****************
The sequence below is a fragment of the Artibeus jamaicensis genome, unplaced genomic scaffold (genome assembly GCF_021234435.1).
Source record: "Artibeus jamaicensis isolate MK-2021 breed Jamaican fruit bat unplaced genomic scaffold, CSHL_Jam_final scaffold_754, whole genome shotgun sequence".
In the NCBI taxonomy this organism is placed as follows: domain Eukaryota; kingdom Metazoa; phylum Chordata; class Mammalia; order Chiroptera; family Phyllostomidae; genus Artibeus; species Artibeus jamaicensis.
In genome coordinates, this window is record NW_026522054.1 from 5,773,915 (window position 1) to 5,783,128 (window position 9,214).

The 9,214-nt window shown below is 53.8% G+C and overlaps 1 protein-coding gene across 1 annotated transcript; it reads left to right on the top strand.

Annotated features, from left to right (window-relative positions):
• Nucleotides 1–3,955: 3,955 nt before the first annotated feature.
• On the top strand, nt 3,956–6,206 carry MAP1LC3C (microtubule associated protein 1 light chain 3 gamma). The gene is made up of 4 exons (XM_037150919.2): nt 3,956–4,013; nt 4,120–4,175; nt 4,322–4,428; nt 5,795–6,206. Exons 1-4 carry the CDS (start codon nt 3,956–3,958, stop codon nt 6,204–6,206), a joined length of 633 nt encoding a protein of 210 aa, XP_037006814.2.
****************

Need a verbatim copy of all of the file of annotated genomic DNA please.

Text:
The sequence below is a fragment of the Artibeus jamaicensis genome, unplaced genomic scaffold (genome assembly GCF_021234435.1).
Source record: "Artibeus jamaicensis isolate MK-2021 breed Jamaican fruit bat unplaced genomic scaffold, CSHL_Jam_final scaffold_754, whole genome shotgun sequence".
In the NCBI taxonomy this organism is placed as follows: domain Eukaryota; kingdom Metazoa; phylum Chordata; class Mammalia; order Chiroptera; family Phyllostomidae; genus Artibeus; species Artibeus jamaicensis.
In genome coordinates, this window is record NW_026522054.1 from 5,773,915 (window position 1) to 5,783,128 (window position 9,214).

The 9,214-nt window shown below is 53.8% G+C and overlaps 1 protein-coding gene across 1 annotated transcript; it reads left to right on the top strand.

Annotated features, from left to right (window-relative positions):
• Nucleotides 1–3,955: 3,955 nt before the first annotated feature.
• On the top strand, nt 3,956–6,206 carry MAP1LC3C (microtubule associated protein 1 light chain 3 gamma). The gene is made up of 4 exons (XM_037150919.2): nt 3,956–4,013; nt 4,120–4,175; nt 4,322–4,428; nt 5,795–6,206. Exons 1-4 carry the CDS (start codon nt 3,956–3,958, stop codon nt 6,204–6,206), a joined length of 633 nt encoding a protein of 210 aa, XP_037006814.2.